Dwarf Fortress – Secret Tricks for Modding Weapons and Armor

Armor and weapons have many secret rules you may not be aware of. Knowing how to optimize them can be useful for ensuring fair challenges from enemies and ensuring the stuff you add works like it ought to.

Modding Weapons and Armor Tricks


This guide is intended for modders who care about immersion, (relatively) balanced encounters, and the subtle nuances of armor and weapons that might not be immediately apparent. This does not focus on the basic stuff about modding weapons and armor, but is for weirdos like me who want to take it even further beyond the vanilla system. If you are looking to balance the game or make a total overhaul, this guide will probably be helpful. If you just want to tweak the vanilla game or add a civ to it without changing anything else, it might be less so.


Weapons in the vanilla game can be classified into ranged weapons and melee weapons, with unique skills for each. You have swords, axes, hammers, maces, whips, spears, pikes, blowguns, bows, and crossbows. There’s also knives, but they’re weird and I’ll get to them later.

The first thing you must do is separate the idea of the weapon skill from the weapons themselves. While as things are, swords raise the sword skill, bows raise the bow skill, and so on, you can assign any weapon you make to any skill, though there are a few caveats to this. Ranged weapons need to be assigned to one of the ranged skills for NPC users to spawn with ammo, for example.

Of the weapon skills, several of them are uniquely useful.

  • Any edged weapon with the axe skill can cut down trees.
  • Any weapon with the pike skill won’t spawn with a shield.
  • Any weapon with the crossbow skill is used for hunting.

Melee Weapons

If you’re at least a little familiar with modding weapons you’ll probably be aware of size restrictions. In short, you can determine if a creature is too small to use a weapon, or has to use it two-handed. The issue is that the game will always spawn NPCs melee fighters (barring pikemen) with shields, meaning that most invaders, caravan guards, or monster hunters/mercenaries who spawn with non-pike two-handed weapons suffer debuffs that make them less formidable than they could be.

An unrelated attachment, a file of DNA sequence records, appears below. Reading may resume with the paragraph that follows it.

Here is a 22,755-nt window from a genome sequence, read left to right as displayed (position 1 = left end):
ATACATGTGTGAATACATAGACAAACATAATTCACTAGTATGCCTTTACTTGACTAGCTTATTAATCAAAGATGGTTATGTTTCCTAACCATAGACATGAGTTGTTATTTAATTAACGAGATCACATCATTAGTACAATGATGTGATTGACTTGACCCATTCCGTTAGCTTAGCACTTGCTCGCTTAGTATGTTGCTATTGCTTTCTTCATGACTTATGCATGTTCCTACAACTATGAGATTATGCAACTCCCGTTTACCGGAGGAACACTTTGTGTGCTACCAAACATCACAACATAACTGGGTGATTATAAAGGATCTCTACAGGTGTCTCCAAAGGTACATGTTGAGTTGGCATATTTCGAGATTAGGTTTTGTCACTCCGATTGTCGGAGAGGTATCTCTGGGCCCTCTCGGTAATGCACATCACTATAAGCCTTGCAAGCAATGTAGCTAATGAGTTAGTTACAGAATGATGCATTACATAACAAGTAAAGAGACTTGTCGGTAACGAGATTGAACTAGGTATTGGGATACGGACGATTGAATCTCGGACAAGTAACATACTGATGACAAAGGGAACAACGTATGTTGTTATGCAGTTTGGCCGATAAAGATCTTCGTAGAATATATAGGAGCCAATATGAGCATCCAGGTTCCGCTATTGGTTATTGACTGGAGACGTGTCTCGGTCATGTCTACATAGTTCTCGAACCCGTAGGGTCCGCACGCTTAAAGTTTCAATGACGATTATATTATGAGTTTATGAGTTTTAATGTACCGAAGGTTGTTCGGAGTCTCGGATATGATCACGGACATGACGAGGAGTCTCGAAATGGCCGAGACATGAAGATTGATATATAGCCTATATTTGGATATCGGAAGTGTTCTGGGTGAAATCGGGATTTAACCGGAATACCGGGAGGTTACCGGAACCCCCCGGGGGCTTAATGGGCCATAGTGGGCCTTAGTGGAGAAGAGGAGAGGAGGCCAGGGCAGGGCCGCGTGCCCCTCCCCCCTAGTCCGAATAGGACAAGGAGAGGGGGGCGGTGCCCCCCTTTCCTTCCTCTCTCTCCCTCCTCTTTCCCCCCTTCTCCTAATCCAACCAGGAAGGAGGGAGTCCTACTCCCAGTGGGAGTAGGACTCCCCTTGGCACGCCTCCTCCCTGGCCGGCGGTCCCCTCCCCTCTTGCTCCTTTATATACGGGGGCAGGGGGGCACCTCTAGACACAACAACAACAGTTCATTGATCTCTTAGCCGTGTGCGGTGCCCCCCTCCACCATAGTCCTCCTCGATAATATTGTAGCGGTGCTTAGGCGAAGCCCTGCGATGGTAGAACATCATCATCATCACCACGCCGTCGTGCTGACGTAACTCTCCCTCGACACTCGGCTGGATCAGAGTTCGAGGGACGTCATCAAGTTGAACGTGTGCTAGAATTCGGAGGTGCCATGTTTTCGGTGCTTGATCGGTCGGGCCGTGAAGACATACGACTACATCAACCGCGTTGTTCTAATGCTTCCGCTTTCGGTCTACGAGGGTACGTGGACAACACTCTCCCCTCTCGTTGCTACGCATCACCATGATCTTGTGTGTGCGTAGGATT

As a result, I recommend assigning any two-handed weapons you make to the pike skill. If you’re adding this to a vanilla game, this might be a clunky and awkward thing to do. Why is the dragonslayer greatsword a pike weapon, when two-handed swords use the sword skill? It’s unfortunate, but the alternative is that NPCs armed with that weapon aren’t nearly as impressive as they could be. For those like myself, who make total overhauls, I recommend making the pike the dedicated two-handed melee weapon skill.

As for one-handed weapons, just be aware that assigning any weapon to the axe skill, if it lacks an edged attack, could cause issues with the “embark now” option when starting a new fort. If the player is unlucky, they may spawn with the blunt “axes” instead of normal ones, meaning they cannot cut down trees. Again, if you are a total overhaul modder, I recommend making the axe skill either the dedicated one-handed melee weapon skill, or just the bladed melee skill, with the mace or hammer skill handling all blunt weapons, so as to avoid the blunt axe issue.

Alternately, give every blunt weapon an edged attack, even if the “edge” is more of a blunt attack, which is how morningstars work. As there is no difference in behavior between any melee skill fighters, it does not matter in terms of game mechanics that all one-handed weapons use the same skill. An axeman using a mace fights the same as a maceman with a mace. Just choose different skill names that more accurately describes this more multipurpose roles. When it comes to adding weapons in vanilla, one-handed additions are far more forgiving, and there’s no issue to adding katanas to the sword skill and so on.

Ranged Weapons

Ranged weapons are fundamentally divided into two types in terms of behavior. Both bows and crossbows spawn with a quiver and several dozen ammunition items. Blowguns, on the other hand, spawn with their weapon, and their ammunition held in one hand, usually just 5-10 items. For total overhaul modding, I recommend folding bows and crossbows into a single skill, in keeping with the changes to melee, and specifically recommend that skill being the crossbow skill, as that is the one needed for the hunting labor.

The crossbow skill serves as the dedicated ranged skill, intended for weapons which are to be kept from melee. For example, rifles, muskets, or even handheld cannons would best be used with the crossbow skill. For adding content to vanilla, it might be good to keep in mind the hunting issue, but otherwise there would be no issue with assigning a ranged weapon to either skill.